Doing less in health care is hard, and changing practice habits can be difficult, especially when specialty organizations disagree. Family physicians, historically, have depended on other specialist organizations to provide us with guidance about caring for patients with various conditions. Unfortunately, the narrowed patient populations that those specialists see in practice are often quite different than the broader, undifferentiated population seen by primary care physicians. Family physicians should not hesitate to follow population-based screening recommendations oriented to primary care that deviate from other specialty organizations who care for different subsets of patients.

The United States Preventive Service Task Force (USPSTF) is currently preparing to issue an recommendation regarding annual pelvic examination, so stay tuned; in the meantime, the AFP By Topic on Health Maintenance and Counseling contains several helpful resources.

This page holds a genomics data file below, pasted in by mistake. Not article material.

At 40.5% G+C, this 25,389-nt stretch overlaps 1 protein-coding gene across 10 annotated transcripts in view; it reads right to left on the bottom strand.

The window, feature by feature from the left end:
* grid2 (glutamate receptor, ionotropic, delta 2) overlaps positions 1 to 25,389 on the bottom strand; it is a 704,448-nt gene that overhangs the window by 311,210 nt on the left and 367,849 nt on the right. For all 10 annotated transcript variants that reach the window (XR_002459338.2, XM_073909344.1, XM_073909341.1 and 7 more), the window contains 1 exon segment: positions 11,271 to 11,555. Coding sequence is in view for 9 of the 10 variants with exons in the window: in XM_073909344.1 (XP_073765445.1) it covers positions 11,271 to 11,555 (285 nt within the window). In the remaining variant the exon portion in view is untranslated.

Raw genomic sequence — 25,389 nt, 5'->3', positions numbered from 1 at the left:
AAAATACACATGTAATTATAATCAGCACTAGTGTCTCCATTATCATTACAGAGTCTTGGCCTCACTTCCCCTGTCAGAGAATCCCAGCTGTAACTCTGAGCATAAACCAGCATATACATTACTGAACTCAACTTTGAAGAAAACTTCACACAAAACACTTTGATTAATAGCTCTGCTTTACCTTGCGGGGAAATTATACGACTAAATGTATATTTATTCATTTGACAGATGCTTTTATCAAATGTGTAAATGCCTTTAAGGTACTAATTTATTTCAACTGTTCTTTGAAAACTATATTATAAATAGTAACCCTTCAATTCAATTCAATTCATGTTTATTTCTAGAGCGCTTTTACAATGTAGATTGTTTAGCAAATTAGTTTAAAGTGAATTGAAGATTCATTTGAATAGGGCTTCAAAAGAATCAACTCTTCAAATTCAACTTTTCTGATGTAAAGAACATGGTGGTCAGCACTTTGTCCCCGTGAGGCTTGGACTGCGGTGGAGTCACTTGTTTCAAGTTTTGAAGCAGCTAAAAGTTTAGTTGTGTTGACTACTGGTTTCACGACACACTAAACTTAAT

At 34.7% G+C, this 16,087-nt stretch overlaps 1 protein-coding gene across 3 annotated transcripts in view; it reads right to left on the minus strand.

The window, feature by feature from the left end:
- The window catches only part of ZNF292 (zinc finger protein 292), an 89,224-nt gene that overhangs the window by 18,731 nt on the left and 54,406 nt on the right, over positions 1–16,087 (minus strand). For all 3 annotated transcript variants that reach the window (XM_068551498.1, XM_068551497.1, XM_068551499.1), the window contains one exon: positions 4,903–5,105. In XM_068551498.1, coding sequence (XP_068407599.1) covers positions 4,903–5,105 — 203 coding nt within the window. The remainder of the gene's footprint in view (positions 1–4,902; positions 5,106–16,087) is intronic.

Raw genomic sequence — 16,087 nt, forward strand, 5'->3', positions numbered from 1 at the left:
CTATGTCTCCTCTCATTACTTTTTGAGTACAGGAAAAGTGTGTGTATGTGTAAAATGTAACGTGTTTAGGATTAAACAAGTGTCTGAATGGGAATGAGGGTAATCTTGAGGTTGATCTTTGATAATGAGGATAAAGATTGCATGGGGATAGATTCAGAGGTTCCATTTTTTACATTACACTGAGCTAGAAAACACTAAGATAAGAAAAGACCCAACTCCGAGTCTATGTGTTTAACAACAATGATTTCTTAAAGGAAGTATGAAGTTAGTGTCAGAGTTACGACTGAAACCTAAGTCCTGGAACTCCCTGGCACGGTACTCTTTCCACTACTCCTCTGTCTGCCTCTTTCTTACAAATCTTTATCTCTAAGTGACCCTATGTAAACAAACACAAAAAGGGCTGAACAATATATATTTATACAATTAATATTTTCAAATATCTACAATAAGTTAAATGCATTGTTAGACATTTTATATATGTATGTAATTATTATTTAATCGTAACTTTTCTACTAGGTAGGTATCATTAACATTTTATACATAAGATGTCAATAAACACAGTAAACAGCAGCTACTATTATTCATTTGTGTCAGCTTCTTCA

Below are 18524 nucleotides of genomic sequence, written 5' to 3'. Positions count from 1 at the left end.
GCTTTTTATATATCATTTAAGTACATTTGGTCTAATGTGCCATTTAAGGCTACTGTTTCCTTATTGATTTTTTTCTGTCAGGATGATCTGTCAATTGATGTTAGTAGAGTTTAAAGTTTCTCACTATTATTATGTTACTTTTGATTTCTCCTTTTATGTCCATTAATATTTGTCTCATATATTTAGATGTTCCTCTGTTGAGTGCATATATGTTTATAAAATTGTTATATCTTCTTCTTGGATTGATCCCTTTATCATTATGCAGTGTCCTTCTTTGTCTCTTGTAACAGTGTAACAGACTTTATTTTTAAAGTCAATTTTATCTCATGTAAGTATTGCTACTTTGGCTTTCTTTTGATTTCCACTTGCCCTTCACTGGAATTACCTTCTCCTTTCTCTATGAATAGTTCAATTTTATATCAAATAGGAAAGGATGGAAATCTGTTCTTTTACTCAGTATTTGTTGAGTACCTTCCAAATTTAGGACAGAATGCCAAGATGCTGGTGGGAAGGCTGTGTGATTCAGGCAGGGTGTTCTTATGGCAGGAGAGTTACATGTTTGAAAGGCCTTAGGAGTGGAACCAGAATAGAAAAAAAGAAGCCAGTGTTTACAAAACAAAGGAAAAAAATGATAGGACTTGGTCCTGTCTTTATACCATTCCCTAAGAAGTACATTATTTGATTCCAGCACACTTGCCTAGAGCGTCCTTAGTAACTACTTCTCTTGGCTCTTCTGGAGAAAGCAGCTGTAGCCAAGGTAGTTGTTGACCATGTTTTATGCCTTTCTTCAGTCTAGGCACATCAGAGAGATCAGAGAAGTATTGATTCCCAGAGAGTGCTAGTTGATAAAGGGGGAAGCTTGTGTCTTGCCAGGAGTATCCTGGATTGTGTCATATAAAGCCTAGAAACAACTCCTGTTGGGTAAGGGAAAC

Wednesday, May 20, 2015

Do medical scribes improve physician or patient experiences?

- Kenny Lin, MD, MPH

According to a national survey, a typical family physician spends nearly half of his or her working hours outside of the examination room doing follow-up care or documentation. I think most of my colleagues would agree that entering notes into the electronic health record is one of their least favorite parts of practicing medicine. After all, we went into medicine to care for patients, not to spend endless hours scrolling through screens full of check boxes to prove to payers that we are caring for patients. At the same time, patients may be unable to connect emotionally or convey subtle physical findings when their doctors spend so much of the visit looking at a computer screen.